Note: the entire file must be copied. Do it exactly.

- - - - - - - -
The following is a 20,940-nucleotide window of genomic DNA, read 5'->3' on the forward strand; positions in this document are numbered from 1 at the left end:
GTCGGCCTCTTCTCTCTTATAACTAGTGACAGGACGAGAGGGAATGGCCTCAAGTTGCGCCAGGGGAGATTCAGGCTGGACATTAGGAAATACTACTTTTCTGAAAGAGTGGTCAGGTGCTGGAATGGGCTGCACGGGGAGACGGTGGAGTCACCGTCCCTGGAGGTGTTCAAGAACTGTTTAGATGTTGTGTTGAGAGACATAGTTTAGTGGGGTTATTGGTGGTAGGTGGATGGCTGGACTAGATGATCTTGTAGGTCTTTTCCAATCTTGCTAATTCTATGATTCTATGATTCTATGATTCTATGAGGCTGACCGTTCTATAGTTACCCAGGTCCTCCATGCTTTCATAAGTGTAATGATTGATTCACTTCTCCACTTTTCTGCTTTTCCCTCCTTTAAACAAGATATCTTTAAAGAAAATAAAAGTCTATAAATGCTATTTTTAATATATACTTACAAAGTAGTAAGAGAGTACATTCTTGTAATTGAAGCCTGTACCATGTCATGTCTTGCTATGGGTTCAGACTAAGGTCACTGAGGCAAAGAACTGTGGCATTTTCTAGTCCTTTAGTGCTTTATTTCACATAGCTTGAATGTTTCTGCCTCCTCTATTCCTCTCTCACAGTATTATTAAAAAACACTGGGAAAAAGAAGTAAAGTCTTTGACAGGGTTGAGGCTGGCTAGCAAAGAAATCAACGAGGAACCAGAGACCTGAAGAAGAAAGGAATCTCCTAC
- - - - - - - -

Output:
The following is a 20,940-nucleotide window of genomic DNA, read 5'->3' on the forward strand; positions in this document are numbered from 1 at the left end:
GTCGGCCTCTTCTCTCTTATAACTAGTGACAGGACGAGAGGGAATGGCCTCAAGTTGCGCCAGGGGAGATTCAGGCTGGACATTAGGAAATACTACTTTTCTGAAAGAGTGGTCAGGTGCTGGAATGGGCTGCACGGGGAGACGGTGGAGTCACCGTCCCTGGAGGTGTTCAAGAACTGTTTAGATGTTGTGTTGAGAGACATAGTTTAGTGGGGTTATTGGTGGTAGGTGGATGGCTGGACTAGATGATCTTGTAGGTCTTTTCCAATCTTGCTAATTCTATGATTCTATGATTCTATGATTCTATGAGGCTGACCGTTCTATAGTTACCCAGGTCCTCCATGCTTTCATAAGTGTAATGATTGATTCACTTCTCCACTTTTCTGCTTTTCCCTCCTTTAAACAAGATATCTTTAAAGAAAATAAAAGTCTATAAATGCTATTTTTAATATATACTTACAAAGTAGTAAGAGAGTACATTCTTGTAATTGAAGCCTGTACCATGTCATGTCTTGCTATGGGTTCAGACTAAGGTCACTGAGGCAAAGAACTGTGGCATTTTCTAGTCCTTTAGTGCTTTATTTCACATAGCTTGAATGTTTCTGCCTCCTCTATTCCTCTCTCACAGTATTATTAAAAAACACTGGGAAAAAGAAGTAAAGTCTTTGACAGGGTTGAGGCTGGCTAGCAAAGAAATCAACGAGGAACCAGAGACCTGAAGAAGAAAGGAATCTCCTAC